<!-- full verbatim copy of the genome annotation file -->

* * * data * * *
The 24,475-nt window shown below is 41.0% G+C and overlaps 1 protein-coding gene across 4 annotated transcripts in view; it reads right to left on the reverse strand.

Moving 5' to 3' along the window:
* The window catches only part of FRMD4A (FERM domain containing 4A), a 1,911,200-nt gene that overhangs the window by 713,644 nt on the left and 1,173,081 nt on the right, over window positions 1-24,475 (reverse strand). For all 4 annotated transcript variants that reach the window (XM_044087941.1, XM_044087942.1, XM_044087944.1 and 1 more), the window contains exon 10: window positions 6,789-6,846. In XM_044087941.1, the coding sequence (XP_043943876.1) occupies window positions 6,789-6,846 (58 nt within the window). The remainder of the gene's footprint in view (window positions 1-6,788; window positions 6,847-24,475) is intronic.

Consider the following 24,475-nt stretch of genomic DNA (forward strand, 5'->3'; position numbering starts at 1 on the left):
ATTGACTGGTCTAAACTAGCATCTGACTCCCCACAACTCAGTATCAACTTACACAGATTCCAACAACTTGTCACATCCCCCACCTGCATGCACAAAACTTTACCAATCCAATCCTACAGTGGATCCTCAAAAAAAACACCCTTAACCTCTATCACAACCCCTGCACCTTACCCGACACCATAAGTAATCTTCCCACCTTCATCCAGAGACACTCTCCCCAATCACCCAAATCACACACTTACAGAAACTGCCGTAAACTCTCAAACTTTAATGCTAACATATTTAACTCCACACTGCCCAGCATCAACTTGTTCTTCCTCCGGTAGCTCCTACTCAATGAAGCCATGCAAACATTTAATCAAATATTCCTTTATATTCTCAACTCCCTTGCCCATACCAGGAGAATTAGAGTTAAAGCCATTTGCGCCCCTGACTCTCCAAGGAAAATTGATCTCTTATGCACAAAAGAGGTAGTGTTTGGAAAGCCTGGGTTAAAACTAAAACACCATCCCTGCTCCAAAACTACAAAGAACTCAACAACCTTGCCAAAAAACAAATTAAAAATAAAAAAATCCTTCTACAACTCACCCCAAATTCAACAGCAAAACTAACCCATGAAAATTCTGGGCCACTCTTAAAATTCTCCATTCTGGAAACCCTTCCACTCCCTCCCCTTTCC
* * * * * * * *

The 24,475-nt window shown below is 41.0% G+C and overlaps 1 protein-coding gene across 4 annotated transcripts in view; it reads right to left on the reverse strand.

Moving 5' to 3' along the window:
* The window catches only part of FRMD4A (FERM domain containing 4A), a 1,911,200-nt gene that overhangs the window by 713,644 nt on the left and 1,173,081 nt on the right, over window positions 1-24,475 (reverse strand). For all 4 annotated transcript variants that reach the window (XM_044087941.1, XM_044087942.1, XM_044087944.1 and 1 more), the window contains exon 10: window positions 6,789-6,846. In XM_044087941.1, the coding sequence (XP_043943876.1) occupies window positions 6,789-6,846 (58 nt within the window). The remainder of the gene's footprint in view (window positions 1-6,788; window positions 6,847-24,475) is intronic.

Consider the following 24,475-nt stretch of genomic DNA (forward strand, 5'->3'; position numbering starts at 1 on the left):
ATTGACTGGTCTAAACTAGCATCTGACTCCCCACAACTCAGTATCAACTTACACAGATTCCAACAACTTGTCACATCCCCCACCTGCATGCACAAAACTTTACCAATCCAATCCTACAGTGGATCCTCAAAAAAAACACCCTTAACCTCTATCACAACCCCTGCACCTTACCCGACACCATAAGTAATCTTCCCACCTTCATCCAGAGACACTCTCCCCAATCACCCAAATCACACACTTACAGAAACTGCCGTAAACTCTCAAACTTTAATGCTAACATATTTAACTCCACACTGCCCAGCATCAACTTGTTCTTCCTCCGGTAGCTCCTACTCAATGAAGCCATGCAAACATTTAATCAAATATTCCTTTATATTCTCAACTCCCTTGCCCATACCAGGAGAATTAGAGTTAAAGCCATTTGCGCCCCTGACTCTCCAAGGAAAATTGATCTCTTATGCACAAAAGAGGTAGTGTTTGGAAAGCCTGGGTTAAAACTAAAACACCATCCCTGCTCCAAAACTACAAAGAACTCAACAACCTTGCCAAAAAACAAATTAAAAATAAAAAAATCCTTCTACAACTCACCCCAAATTCAACAGCAAAACTAACCCATGAAAATTCTGGGCCACTCTTAAAATTCTCCATTCTGGAAACCCTTCCACTCCCTCCCCTTTCC